It was pitch dark and Nate and Quinn rode in front, as was usual. Was I dreaming? I couldn't tell the difference. Pow! My bike staggered on a large loose rock, and I came tumbling down onto the gravel dirt. 'Aigh...', I grumbled.

'Come along now, MinWah, you're almost there!'

I picked myself up, but was not seeing 100 happy faces.

I arrived at the village gate under a bright orange streetlamp. 'This is it!' At least, I was pretty sure this was where Quinn's family said the bus stop was. Wasn't it? I looked around. Not a sign of life. I blinked. I squinted. 'Hello? Anyone home?' Nope. Just an empty village road with a few cool-colored streetlamps.

'Nate and Quinn would have stopped at the turnoff to wait for me', I thought, and continued biking along the road. A few more pedals. Hmm, something was wrong. I stopped. I looked around again, searching for any small clue. Once again, only a few fluorescent streetlamps and the gate glowing orange behind me. There's got to be lots of people somewhere, waiting for this bus. How come there's no bus around? And what about the people? Maybe there was another gate along the road, perhaps on the other side of the village.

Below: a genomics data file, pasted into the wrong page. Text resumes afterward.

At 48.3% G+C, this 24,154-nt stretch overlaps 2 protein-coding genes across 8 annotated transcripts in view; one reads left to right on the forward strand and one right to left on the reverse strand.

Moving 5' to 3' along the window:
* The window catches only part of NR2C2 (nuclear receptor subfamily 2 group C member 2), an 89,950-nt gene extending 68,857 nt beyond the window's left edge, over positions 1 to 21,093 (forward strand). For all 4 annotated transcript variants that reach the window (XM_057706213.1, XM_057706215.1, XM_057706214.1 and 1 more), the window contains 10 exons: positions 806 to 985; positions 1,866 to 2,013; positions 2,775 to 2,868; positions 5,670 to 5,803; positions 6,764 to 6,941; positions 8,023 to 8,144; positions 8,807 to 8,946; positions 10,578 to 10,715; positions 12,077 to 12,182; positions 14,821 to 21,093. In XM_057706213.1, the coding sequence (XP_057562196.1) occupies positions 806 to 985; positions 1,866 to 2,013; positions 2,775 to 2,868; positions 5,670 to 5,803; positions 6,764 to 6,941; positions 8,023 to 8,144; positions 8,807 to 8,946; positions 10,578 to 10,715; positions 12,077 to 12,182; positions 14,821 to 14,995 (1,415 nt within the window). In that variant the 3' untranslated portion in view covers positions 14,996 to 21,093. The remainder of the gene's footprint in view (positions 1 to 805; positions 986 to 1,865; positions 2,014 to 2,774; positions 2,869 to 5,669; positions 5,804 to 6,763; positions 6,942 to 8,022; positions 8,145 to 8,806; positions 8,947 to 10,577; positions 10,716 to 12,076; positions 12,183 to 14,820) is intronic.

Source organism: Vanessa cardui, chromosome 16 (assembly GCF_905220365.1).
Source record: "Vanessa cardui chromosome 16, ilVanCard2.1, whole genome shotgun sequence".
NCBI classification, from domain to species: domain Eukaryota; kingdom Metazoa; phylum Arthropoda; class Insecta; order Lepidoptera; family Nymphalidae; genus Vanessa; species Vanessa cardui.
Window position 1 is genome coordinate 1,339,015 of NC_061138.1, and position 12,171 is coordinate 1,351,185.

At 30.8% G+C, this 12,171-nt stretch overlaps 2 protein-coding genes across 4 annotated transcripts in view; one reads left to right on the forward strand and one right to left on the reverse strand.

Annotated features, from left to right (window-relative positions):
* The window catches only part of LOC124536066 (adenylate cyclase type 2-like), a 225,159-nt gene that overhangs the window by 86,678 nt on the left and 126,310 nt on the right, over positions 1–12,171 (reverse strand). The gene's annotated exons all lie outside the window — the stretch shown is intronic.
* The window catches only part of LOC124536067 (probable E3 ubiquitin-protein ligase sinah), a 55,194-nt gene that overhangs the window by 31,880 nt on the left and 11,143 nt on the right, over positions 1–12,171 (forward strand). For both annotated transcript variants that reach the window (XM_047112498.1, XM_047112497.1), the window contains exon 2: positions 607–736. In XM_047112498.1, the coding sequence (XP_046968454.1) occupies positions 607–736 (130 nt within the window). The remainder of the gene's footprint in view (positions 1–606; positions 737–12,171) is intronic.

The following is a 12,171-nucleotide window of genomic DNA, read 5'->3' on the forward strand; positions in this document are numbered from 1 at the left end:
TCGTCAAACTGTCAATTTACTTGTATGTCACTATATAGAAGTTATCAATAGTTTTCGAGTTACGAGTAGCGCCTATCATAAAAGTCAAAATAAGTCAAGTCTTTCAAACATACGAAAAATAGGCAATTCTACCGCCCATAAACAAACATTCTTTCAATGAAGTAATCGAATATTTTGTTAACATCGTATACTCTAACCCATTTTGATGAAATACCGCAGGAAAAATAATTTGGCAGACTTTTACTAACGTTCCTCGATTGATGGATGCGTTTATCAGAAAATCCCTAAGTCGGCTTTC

Go ahead or turn around? The bus is leaving soon! I went ahead. Nate and Quinn had to be stopped somewhere waiting for me. So I started biking...I biked and biked, rushing to that obscure bus stop somewhere at the end of the village. My water bottle fell. My stick fell. I didn't stop to pick them up. My heart was racing. The road was pounding. Before I knew it, I was speeding down a steep hill, blinded by the rush of air, the absence of a moon, and the shocks of loose gravel and sudden potholes. The lights of the village were far behind me now.

It was 3.30. Where in the world was everyone? I stopped and looked again. No sign of anything. The bus must have left already. But why didn't I see it? There's only one road. Does this bus even exist? Who in the world takes a bus from a village on a dirt road at 2.30 in the morning?